A Land Fit for Heroes is one of the "Holy Quartet" of grimdark which I ascribe to be George R.R. Martin, Mark Lawrence, Joe Abercrombie. In short, if you want to know what the grimdark genre is like then you could do far worse than picking up any of their signature series. The premise of the series is there has been a big epic fantasy war like the kind you usually see in these series only for it to be over before the first page and everyone trying to pick up the pieces thereafter.
The Cold Commands picks up some months later after the events of The Steel Remains. Ringil Eskiath has forsaken his title and home to become a would-be John Brown in a world which could not give less of a **** about slavery. Egar Dragonsbane has abandoned his tribal homeland for one of soft living as a rich woman's lover while living in dread of her husband's return. Archeth Indamaninarnal continues to support Emperor Jhiral despite being a transparent stand-in for Caligula because she hates the Citadel (the setting's ersatz Catholic Church) that much more.
Richard K. Morgan regularly breaks the sacred cows of fantasy which have been mocked for decades by literary snobs with varying degrees of justification. It's a series which stars a sexualized gay man as its badass protagonist, a woman of color non-sexualized lesbian, and a more traditional barbarian hero who is usually the butt monkey of events. If Richard K. Morgan somehow became a female fantasy author then he'd sufficiently burn all of the expectations of heroic fantasy.
The Cold Commands is an excellent book and I have to give credit for the fact I could have probably read it first and enjoyed it every bit as much as the first book. It's the best kind of sequel which doesn't lend itself heavily onto what came before but tells its own story while enriching the pre-established lore. Indeed, part of what makes the book so good is it's an anti-epic. Instead of rising action, it's largely a series of unrelated events in our heroes' lives which should lead to a big enormous quest but somehow never manages to get off the ground.
Indeed, it feels like this novel is made as a deliberate send-up of many other fantasy novels. One large storyline in the middle of the book deals with a quest to rescue a slave-girl from the evil priests holding her captive. From the start to finish, not a damn thing goes right and it turns the traditional Conan the Barbarian pastiche story into complete farce. Another tale has a reasonable decent Citadel priest reach out to Archeth in hopes of developing a friendship with her despite their differences, only to be rebuffed completely with no hope of reconciliation.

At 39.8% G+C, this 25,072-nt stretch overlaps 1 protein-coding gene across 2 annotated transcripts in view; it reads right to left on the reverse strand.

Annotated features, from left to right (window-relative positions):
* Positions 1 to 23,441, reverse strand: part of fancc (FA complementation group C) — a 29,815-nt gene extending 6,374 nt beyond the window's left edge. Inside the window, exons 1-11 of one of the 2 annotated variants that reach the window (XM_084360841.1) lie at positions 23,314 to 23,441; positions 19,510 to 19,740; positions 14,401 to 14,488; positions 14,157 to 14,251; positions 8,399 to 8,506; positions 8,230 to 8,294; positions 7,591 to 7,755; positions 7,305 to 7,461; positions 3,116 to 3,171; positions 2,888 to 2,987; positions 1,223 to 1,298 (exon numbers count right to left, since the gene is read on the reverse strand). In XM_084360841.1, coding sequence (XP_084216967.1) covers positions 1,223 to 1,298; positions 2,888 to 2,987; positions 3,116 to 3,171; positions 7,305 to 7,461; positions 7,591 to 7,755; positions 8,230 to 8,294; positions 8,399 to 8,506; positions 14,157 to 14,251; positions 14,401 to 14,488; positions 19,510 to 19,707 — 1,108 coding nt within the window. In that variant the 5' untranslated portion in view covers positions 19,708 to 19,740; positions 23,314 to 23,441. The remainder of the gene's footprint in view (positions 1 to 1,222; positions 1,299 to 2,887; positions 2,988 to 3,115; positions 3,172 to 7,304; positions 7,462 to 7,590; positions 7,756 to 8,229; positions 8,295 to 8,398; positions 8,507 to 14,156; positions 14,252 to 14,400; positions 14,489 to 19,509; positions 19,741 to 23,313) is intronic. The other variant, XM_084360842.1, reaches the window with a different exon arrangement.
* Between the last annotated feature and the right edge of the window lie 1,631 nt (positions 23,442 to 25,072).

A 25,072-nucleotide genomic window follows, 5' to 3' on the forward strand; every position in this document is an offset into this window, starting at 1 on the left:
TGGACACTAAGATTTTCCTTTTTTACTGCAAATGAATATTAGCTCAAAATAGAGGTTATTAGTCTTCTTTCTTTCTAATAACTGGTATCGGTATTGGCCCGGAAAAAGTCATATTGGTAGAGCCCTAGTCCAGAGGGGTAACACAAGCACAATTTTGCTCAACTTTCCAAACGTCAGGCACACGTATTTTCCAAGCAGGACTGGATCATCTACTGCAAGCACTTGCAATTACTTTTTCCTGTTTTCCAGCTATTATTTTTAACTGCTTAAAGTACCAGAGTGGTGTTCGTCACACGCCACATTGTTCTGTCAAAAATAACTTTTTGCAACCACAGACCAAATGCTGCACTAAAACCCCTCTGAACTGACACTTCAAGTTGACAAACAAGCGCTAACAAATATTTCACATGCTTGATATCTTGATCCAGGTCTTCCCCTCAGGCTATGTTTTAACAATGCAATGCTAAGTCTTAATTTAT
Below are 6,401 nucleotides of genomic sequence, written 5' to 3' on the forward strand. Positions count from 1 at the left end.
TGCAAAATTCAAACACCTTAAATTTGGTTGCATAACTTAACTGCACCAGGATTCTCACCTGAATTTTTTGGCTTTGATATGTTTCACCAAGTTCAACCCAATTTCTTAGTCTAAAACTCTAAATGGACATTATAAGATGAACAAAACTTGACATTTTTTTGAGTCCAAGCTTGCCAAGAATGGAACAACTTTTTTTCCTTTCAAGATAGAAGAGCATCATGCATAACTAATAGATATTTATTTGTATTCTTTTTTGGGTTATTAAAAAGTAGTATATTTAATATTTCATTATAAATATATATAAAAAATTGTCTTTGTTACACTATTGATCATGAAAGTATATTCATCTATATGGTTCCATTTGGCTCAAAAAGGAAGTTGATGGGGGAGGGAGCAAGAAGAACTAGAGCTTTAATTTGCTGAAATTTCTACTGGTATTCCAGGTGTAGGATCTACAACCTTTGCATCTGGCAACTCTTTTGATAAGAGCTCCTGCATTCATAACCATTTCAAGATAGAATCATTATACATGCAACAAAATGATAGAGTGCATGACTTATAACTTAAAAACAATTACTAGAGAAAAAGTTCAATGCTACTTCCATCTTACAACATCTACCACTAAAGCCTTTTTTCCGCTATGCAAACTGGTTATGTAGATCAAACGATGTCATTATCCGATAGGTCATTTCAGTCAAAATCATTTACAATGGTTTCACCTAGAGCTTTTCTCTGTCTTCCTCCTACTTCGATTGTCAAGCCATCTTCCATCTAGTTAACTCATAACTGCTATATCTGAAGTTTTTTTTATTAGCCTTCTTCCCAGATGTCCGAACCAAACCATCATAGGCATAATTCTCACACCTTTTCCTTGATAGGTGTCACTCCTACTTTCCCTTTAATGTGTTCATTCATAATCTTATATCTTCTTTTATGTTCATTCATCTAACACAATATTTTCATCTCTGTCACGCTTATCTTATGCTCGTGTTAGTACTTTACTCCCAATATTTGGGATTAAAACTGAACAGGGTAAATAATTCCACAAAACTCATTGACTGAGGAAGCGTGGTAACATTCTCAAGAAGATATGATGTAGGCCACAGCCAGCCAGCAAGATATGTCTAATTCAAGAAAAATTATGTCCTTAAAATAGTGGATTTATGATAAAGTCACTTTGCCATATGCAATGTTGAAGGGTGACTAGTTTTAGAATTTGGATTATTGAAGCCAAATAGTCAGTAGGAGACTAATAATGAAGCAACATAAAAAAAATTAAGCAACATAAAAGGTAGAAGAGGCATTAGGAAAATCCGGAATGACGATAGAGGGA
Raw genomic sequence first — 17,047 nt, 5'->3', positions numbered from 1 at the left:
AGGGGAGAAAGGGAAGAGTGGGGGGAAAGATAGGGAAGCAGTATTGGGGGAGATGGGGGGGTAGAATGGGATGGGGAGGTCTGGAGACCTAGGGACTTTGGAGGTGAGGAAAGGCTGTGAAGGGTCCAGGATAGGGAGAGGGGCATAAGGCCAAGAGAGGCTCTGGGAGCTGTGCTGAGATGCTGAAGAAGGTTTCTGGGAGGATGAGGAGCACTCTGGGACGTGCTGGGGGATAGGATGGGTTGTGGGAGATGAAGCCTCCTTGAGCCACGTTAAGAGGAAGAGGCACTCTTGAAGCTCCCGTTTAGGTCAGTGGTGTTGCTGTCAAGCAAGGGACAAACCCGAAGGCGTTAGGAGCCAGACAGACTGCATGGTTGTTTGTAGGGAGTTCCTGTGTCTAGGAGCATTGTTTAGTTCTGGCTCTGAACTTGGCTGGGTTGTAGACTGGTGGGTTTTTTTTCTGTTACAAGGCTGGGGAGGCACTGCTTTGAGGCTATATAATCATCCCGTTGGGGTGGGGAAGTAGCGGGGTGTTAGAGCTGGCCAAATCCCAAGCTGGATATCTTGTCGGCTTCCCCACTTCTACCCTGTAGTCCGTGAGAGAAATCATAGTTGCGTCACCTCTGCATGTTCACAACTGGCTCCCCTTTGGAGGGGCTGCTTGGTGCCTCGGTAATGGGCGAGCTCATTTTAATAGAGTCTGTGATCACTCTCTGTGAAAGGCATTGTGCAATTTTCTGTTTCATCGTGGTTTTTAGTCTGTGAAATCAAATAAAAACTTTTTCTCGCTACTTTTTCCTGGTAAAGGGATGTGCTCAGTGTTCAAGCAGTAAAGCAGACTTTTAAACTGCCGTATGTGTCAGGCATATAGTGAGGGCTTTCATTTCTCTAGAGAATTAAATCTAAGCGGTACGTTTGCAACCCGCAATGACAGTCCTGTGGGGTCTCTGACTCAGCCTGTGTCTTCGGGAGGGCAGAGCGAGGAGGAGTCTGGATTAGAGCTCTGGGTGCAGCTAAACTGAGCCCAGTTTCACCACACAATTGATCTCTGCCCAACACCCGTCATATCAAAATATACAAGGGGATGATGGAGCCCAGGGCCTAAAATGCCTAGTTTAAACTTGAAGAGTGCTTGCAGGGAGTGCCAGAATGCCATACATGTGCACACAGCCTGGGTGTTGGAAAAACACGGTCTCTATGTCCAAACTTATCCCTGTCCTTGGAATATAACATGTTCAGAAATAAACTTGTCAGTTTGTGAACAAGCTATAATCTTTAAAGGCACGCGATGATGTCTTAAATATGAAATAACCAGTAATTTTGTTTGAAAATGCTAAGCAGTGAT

Part of what I like about this book is even if the antiheroes are trying to make the world a better place, they may well not be. Ringil's resorting to banditry to defeat slavery wins him no support to end the institution, Egar's aforementioned farce is embarrassing rather than heroic, and Archeth's belief the Emperor is better than the Citadel is based on severely twisted logic which amounts to the fact she is hated by them personally so they must be worse.
I can't think of any complaints about this book save a few minor nitpicks. For example, the character Ishgrim is a trophy rather than a person. Archeth defines her morality by not taking advantage of the slave given to her by the Emperor but never bothers to actually talk to her and we never get any insight into her character until the very end of the book. Even then, this is somewhat questionable as we have no idea what her motivations for it is. Likewise, I felt a sympathetic Citadel character's death was a waste.
A warning for those of sensitive stomachs or who simply don't want a dark and depressing read. The Cold Commands, like its predecessor, is a gritty and visceral book. There's a lot of awful going on here and none of it is satisfactorily resolved. In simple terms, this is a hard R sort of book and even then I'd argue it'd probably be unrated because it crosses lines Hollywood (like mainstream fantasy) wouldn't be comfortable with.
Our antiheroes do some truly appalling **** in this book and the narrative is stronger for not shying away from it. It's not that the protagonists don't want to do good things, it's just the world warps and twists these things so it's all but impossible. How does one save a society which gorges itself on slavery, bigotry, fanaticism, greed, and depravity? Richard K. Morgan's answer? You don't. You just muddle through.